I first read this book nearly 30 years ago, and it's every bit as good as I remember. These are the unedited diaries (with a few footnotes added later) kept by the Marchese Iris Origo as the Allies invaded Italy, the Fascist government fell and was reestablished by the Germans, and then the front lines approached and passed through Tuscany when the Germans retreated north. It is a minor masterpiece showing how world historical events impact the lives of isolated peasant farmers -- and, in the Or...more
The diary of Iris Origo, an Anglo-American married to an Italian landowner, is a wonderful account of life in the Tuscan countryside during World War II. It starts quietly enough, with the war a safe distance away, but nonetheless always in her thoughts. As the war approaches the Val D'Orcia, the tone of her writing remains calm even as the magnitude of the devastation reaches unbelievable levels. Through Origo's diary, you get the sense that there were good Germans and bad Germans, good Fascist...more
David R.  Godine
"Iris Ortigo, a British-American writer married to a titled Italian landowner, was a legendary wartime figure around Tuscany during the German military occupation of Italy. Her estate was a refuge for children, peasant families and escaped Allied airmen. A humanitarian who somehow managed to keep up the pretense of normalcy and decency while battles raged around her farmlands, the Marchesa Origo kept a diary in 1943-44 that is now published here as ''War in Val d'Orcia.'' It is a remarkably movi...more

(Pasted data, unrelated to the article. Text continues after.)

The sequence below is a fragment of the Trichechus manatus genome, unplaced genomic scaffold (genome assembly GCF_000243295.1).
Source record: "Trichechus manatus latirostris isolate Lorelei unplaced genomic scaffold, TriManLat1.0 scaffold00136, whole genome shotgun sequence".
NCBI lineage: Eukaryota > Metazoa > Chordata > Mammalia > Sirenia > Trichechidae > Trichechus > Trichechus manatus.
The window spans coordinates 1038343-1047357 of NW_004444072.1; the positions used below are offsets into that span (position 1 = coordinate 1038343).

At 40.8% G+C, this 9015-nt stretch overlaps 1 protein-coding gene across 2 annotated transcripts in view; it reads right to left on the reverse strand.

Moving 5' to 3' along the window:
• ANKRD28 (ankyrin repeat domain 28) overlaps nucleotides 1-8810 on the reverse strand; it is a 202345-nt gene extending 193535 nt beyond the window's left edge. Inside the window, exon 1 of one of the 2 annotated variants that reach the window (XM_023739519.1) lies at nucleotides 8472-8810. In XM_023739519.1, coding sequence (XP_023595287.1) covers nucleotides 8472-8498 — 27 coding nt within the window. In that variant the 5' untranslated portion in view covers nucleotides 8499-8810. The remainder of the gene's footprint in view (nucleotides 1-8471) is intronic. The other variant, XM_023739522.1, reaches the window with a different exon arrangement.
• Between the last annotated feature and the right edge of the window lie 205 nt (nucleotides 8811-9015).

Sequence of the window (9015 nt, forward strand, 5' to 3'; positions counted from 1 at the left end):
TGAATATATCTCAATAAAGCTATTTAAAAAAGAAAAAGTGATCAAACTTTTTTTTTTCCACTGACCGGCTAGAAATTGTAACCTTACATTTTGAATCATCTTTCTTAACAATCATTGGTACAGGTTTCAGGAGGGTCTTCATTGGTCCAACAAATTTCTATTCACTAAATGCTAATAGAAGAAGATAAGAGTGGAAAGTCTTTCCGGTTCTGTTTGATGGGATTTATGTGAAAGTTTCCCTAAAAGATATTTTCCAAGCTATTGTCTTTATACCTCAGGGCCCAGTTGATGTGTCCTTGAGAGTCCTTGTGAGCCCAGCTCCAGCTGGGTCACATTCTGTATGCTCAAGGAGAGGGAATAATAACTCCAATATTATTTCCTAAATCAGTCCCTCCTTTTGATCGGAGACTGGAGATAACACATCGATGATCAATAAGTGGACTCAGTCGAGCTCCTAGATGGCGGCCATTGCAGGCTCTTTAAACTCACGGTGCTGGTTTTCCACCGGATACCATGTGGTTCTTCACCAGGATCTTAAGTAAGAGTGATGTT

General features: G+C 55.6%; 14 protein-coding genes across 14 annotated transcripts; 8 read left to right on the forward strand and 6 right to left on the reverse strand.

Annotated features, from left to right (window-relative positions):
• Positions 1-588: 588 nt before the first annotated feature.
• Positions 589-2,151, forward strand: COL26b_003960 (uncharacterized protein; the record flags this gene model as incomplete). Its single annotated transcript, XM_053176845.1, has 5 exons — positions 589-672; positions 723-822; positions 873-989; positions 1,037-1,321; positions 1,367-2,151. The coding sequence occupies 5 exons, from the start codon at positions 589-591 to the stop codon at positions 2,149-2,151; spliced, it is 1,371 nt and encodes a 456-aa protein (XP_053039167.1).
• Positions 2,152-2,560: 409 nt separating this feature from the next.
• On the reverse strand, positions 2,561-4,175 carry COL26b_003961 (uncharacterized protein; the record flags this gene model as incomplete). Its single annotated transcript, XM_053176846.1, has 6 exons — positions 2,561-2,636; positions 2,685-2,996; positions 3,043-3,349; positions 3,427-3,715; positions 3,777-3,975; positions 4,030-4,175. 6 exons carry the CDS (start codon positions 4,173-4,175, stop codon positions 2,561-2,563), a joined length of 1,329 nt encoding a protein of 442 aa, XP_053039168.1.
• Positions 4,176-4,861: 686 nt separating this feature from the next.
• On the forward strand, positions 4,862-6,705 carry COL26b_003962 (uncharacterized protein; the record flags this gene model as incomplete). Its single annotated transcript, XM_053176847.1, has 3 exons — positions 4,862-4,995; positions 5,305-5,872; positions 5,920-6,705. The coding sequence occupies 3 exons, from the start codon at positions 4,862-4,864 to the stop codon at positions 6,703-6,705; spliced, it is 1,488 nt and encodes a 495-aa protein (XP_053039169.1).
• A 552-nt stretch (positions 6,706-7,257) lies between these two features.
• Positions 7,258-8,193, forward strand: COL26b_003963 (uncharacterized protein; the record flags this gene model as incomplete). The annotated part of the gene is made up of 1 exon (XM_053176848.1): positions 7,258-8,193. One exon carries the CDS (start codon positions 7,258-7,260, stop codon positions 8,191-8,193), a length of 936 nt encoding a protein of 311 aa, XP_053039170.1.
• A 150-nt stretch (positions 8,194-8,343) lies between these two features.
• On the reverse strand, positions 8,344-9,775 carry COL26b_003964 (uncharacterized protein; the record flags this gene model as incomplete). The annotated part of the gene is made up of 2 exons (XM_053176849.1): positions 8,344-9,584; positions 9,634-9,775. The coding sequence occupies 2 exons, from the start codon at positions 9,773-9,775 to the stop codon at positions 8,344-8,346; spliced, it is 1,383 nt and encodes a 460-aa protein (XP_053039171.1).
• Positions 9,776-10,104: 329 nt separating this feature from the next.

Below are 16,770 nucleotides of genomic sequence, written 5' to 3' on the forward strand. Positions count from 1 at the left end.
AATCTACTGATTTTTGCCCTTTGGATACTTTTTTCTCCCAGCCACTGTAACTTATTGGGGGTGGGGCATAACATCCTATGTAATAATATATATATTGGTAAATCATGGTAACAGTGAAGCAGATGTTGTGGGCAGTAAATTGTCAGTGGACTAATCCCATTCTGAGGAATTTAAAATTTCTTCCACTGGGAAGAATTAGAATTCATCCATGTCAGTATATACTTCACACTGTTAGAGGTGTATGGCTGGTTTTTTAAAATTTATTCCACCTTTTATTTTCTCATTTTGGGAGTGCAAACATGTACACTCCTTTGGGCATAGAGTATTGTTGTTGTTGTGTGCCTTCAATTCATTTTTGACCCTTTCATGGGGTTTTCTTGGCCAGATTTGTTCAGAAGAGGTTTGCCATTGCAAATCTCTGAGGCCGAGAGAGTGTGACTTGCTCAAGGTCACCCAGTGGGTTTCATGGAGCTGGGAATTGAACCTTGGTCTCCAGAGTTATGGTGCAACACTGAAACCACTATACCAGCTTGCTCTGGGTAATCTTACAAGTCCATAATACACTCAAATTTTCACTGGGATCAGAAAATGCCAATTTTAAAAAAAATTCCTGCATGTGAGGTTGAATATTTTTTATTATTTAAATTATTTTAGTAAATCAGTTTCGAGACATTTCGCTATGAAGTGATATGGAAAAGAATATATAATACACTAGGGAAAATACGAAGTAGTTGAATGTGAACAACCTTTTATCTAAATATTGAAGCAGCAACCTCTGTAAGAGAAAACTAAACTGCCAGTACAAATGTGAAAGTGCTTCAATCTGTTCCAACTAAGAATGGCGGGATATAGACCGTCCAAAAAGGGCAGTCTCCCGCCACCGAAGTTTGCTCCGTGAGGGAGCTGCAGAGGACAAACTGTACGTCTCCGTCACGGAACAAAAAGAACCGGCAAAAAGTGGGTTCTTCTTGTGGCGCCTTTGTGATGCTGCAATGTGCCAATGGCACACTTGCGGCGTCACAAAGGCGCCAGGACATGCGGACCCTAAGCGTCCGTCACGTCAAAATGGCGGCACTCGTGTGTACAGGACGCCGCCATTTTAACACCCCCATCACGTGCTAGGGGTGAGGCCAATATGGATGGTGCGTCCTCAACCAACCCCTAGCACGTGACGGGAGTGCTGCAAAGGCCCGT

Gave this 4 stars due to subject, a new look at the devastation and horrors of war, takes place in the Italian countryside during 1943-1944 as Mussolini fell and the Germans occupied, while the people waited for liberation by the Allies, just trying to survive. The narrator is able to offer refuge to a group of children and aid to escaped pow's, partisans and others targeted by the German war machine. Interesting point of view, good complement to Primo Levi of a people who just want to live thei...more
After visiting La Foce, the home of Iris Origo and a "character" in the book, I finally picked up this short 200 page memoir. Iris and her husband Antonio were real heros, gave aid and shelter to the many people caught in the war, regardless of their political affiliation. Very interesting view of Tuscany under Fascist Italian then German rule. Innocent civilians and partisans caught in the invasion then retreat of the Germans after Italy left the war. Allied forces also caused significant damag...more
Barbara Michel
This is a fascinating account about the way that Iris Origo, an American, and her Italian husband coped during the war on his family's estate. Nazi officers looking for a nice place to stay wanted to take over her house. When they visited for a look-see, young men who would be forced into military service had to hide as did POWs who escaped from Italian prisoner-of-war camps. Her husband drove to Rome and Florence amid the war and tried to keep his estate going and his tenant farmers fed. Their...more
Engaging story of life for the inhabitants of a rural Tuscan estate during the confusing 1943-44 war years near Lake Trasimino. The Allied invasion of Sicily, the (first) fall of Mussolini, the 6-week lull before the German's step in and restore him, the creaping advance of the Allies north toward Rome and the Po Valley - all overlay the fight a few brave women & men to keep the children and residents living for a better day they knew was coming. Good small history.